Even the added gore is not a nihilistic subversion of these films but transgressive by being gross, playful and over-the-top, including there being a multiple legged and two headed Frankenstein who looks like a background extra of Alex Winter's Freaked (1993) and is able to crush heads like grapes. One victim getting his facial features rearranged like a Mr. Potatohead even feels like Screamin' Mad George creation before he ever got into cinema in the late eighties, with makeup effects provided between Ed French, Tyler Smith and Tom Lauten, Lauten going from The Toxic Avenger (1984) to King Kong (2005) from this work very early in his career in a variety of roles. Like another likely influence, the splatter films innovated by Herschell Gordon Lewis, it is bad taste and shock for fun. The handmade quality is upfront - Donna Death and Nick Zedd's painted backdrops, the improvised sets in rooms, have a contained artificiality which is close to the original horror films, constructed on Los Angeles Hollywood sets, only lower budget and erected in New York. The sense of hard work, embracing the dirtiness of the DIY aesthetic, is befitting, making sense of a Cinema of Trangression film too for deciding to go for the low art Monogram Pictures/Al Adamson/regional splatter quickie/Ed Wood Jr. mishmash we have here, the kind shown on TVs and found in grind houses only with the production bringing their own style to it. It feels charming, which is weird for a film where Frankenberry gets impaled on a tree among other gruesome content, but even in his demise he quotes of the spectacle of death, and the last thing I expected was a Nick Zedd film was a happy ending with a couple walking off in peace. Not from the director of I Eat Scum of all people, and certainly not from the same film movement with Richard Kern's more BDSM voyeuristic shorts, even if the film we have is still weird and snotty.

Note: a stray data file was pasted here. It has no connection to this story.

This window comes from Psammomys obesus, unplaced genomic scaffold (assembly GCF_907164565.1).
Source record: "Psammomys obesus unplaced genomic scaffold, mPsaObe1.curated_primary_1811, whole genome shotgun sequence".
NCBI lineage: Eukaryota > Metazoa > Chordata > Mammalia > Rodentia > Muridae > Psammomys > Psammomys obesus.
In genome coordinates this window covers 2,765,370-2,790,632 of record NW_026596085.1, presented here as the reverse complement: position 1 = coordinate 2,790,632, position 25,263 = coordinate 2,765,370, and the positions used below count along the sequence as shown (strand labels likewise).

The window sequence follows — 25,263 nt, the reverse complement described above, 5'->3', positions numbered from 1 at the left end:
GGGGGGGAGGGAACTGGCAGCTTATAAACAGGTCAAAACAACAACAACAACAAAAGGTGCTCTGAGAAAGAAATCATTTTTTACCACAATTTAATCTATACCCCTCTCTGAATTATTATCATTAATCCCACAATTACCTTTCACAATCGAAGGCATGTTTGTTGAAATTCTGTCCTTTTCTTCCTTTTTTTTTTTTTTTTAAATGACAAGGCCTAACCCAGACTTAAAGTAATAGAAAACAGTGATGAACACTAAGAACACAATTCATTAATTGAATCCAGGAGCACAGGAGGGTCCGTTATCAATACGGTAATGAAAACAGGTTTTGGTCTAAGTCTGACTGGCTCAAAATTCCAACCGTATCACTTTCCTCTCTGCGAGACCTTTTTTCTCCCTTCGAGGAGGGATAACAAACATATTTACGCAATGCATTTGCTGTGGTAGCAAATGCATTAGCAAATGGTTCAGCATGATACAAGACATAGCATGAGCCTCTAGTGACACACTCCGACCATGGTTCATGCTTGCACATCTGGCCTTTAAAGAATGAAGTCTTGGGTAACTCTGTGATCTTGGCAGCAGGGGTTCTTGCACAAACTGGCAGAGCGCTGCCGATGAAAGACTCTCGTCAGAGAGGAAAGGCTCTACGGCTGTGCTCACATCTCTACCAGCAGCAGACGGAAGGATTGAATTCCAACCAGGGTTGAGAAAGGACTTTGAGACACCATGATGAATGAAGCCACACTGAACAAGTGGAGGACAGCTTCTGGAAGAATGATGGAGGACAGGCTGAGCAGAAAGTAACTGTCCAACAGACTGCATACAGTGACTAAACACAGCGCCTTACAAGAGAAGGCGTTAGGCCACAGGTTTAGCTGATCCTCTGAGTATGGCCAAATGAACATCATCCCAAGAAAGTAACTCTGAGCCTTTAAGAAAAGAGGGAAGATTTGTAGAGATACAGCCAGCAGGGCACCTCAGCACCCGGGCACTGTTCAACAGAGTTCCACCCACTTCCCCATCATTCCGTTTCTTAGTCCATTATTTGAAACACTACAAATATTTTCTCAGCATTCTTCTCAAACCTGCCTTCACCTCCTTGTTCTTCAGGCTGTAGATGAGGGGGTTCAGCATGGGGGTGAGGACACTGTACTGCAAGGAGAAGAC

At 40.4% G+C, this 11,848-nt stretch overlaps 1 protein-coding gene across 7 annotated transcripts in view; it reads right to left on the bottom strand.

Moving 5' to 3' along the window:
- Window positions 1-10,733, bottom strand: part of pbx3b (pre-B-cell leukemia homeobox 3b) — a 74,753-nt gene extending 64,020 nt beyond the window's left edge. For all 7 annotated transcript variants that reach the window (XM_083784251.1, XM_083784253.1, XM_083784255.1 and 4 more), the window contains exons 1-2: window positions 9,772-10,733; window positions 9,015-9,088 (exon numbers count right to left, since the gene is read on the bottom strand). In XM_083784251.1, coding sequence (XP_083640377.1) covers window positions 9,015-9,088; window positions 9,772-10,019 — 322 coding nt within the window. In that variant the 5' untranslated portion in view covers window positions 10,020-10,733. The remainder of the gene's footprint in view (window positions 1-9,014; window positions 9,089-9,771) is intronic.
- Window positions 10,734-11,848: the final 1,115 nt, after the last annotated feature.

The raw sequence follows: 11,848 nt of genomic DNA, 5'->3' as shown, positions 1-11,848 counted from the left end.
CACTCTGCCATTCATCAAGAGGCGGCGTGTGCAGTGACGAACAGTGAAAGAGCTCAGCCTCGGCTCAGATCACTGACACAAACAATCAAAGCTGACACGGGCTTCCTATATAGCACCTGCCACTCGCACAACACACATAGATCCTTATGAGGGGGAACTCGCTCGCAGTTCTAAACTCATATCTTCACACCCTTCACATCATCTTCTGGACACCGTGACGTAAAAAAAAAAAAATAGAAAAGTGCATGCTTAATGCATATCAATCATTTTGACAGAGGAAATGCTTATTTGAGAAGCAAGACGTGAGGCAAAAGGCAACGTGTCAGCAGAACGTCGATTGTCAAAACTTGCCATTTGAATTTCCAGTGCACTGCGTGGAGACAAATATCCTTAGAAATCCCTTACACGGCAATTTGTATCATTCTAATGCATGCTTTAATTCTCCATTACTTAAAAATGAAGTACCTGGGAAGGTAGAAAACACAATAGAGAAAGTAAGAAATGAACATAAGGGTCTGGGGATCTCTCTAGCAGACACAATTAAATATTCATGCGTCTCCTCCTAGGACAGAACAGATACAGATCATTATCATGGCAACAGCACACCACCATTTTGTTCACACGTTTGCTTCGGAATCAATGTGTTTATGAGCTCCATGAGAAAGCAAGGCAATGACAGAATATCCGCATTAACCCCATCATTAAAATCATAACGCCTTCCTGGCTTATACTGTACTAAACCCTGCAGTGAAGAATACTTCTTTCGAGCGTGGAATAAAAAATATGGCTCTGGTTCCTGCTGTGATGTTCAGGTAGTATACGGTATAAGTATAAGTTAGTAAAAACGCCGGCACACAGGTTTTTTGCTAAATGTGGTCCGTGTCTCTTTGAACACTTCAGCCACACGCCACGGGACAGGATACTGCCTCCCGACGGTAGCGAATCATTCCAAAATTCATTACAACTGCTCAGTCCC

The only sense of irony is from Zacherle playing this as a snooze fest he is introducing, with his special "droll cup", a plastic one attached to his mouth on cord, the one ironic nod to itself. Geek Maggot Bingo beyond this is a b-movie, a weirdo genre film made too playful, too properly done even as a low budget genre film, to have the joke at its own expense land. Everyone just decided in this production to make a monster film with tasteless moments, but also leaning into the clichés and arch dialogue fully, proudly. It feels a charming surprise from the least likely of places, but clearly even Nick Zedd wanted to have fun here.

Abstract Spectrum: Grotesque/Psychotronic

Abstract Rating (High/Medium/Low/None): None